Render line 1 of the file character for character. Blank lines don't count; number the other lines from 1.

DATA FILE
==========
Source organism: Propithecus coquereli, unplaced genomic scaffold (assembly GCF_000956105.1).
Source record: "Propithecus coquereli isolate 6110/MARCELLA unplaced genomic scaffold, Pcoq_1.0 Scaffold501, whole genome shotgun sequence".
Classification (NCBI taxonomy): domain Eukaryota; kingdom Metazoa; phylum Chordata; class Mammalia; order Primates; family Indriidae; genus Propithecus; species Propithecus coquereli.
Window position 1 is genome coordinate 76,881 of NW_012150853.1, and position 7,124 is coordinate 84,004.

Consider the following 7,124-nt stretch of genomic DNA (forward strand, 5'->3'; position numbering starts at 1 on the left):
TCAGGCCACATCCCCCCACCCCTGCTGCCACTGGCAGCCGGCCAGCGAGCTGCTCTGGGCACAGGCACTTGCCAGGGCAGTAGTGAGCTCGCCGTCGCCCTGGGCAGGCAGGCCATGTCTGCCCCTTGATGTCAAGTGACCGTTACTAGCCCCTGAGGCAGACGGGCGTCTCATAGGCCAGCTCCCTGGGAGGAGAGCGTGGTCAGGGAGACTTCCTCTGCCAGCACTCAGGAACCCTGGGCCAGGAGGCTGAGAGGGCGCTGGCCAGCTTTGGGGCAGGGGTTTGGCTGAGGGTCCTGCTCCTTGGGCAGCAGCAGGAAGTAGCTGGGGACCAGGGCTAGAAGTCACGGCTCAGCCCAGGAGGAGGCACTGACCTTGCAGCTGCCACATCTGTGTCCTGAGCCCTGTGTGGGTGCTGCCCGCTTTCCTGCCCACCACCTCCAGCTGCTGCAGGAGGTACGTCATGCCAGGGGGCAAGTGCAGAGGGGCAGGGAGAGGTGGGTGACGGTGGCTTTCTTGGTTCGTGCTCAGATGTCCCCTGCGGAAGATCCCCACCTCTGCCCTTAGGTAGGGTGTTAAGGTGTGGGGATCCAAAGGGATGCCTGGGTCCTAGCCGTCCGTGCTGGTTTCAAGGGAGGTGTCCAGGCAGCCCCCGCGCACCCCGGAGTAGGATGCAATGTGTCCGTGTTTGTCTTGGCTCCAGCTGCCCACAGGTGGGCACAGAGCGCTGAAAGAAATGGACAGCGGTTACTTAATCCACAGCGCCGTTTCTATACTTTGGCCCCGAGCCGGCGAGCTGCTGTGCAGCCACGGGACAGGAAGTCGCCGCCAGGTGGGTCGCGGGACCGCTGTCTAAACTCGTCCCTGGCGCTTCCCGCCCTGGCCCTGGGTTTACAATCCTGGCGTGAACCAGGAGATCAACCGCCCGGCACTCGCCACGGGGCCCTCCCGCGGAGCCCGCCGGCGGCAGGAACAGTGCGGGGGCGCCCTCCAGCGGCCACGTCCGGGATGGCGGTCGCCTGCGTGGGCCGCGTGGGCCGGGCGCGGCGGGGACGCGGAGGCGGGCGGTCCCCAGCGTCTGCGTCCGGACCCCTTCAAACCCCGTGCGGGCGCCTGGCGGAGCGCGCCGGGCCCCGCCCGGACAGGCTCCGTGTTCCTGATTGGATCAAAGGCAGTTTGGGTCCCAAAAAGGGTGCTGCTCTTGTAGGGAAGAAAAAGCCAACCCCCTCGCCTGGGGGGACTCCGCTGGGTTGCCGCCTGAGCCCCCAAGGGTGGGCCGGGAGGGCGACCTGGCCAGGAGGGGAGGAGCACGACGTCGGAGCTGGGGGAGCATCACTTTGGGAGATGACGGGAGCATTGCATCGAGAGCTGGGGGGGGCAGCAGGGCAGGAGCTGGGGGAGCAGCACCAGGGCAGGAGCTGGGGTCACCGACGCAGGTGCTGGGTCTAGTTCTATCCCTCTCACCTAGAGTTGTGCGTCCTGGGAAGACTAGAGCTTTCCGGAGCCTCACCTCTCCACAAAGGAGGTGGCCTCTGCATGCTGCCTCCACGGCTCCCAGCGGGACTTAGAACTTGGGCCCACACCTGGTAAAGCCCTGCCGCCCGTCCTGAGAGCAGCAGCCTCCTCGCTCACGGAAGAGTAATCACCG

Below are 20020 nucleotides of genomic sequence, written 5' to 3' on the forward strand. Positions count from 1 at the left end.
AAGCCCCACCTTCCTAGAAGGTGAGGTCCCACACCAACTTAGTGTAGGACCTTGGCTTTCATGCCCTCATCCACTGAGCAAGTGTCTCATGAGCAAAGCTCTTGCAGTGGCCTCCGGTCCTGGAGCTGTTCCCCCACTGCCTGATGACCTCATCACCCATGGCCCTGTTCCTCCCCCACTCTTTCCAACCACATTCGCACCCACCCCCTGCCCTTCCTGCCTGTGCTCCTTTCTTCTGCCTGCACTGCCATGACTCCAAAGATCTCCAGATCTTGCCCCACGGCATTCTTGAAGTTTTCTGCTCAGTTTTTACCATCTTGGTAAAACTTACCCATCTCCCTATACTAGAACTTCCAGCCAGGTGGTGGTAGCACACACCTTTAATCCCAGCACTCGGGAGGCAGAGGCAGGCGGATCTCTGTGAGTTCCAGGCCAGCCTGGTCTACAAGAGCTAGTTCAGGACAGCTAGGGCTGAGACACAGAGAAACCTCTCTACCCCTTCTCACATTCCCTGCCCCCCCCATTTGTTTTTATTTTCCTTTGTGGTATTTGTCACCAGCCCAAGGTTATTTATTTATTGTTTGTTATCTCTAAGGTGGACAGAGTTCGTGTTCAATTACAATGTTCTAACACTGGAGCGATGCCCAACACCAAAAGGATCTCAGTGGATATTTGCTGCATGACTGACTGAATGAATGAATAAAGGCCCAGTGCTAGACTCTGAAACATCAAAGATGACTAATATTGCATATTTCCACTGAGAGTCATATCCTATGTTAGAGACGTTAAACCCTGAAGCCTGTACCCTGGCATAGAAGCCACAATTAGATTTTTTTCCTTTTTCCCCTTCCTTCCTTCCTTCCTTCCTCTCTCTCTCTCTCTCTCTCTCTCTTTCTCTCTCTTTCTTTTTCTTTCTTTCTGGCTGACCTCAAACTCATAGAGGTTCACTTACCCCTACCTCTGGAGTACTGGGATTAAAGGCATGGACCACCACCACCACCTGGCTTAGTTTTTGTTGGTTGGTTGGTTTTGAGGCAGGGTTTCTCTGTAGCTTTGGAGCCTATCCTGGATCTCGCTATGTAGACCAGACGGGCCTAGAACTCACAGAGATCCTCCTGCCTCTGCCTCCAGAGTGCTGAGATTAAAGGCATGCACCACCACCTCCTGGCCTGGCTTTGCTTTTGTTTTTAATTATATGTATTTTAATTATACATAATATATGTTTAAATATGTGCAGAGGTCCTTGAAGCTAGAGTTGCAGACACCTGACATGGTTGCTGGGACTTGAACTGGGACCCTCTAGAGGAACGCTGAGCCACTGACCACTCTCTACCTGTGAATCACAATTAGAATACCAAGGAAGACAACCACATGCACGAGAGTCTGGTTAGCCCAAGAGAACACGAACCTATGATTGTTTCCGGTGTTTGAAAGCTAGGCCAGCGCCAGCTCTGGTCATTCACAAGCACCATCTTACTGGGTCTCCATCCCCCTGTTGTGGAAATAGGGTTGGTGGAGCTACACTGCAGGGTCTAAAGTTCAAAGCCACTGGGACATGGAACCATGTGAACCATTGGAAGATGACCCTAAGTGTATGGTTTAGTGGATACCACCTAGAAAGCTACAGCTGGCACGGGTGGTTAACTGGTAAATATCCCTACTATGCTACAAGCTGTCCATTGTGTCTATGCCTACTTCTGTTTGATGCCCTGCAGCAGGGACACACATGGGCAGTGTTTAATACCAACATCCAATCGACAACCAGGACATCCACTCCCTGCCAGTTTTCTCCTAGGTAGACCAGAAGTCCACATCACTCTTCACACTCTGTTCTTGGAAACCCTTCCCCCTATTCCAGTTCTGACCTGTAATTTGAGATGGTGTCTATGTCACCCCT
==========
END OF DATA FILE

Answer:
Source organism: Propithecus coquereli, unplaced genomic scaffold (assembly GCF_000956105.1).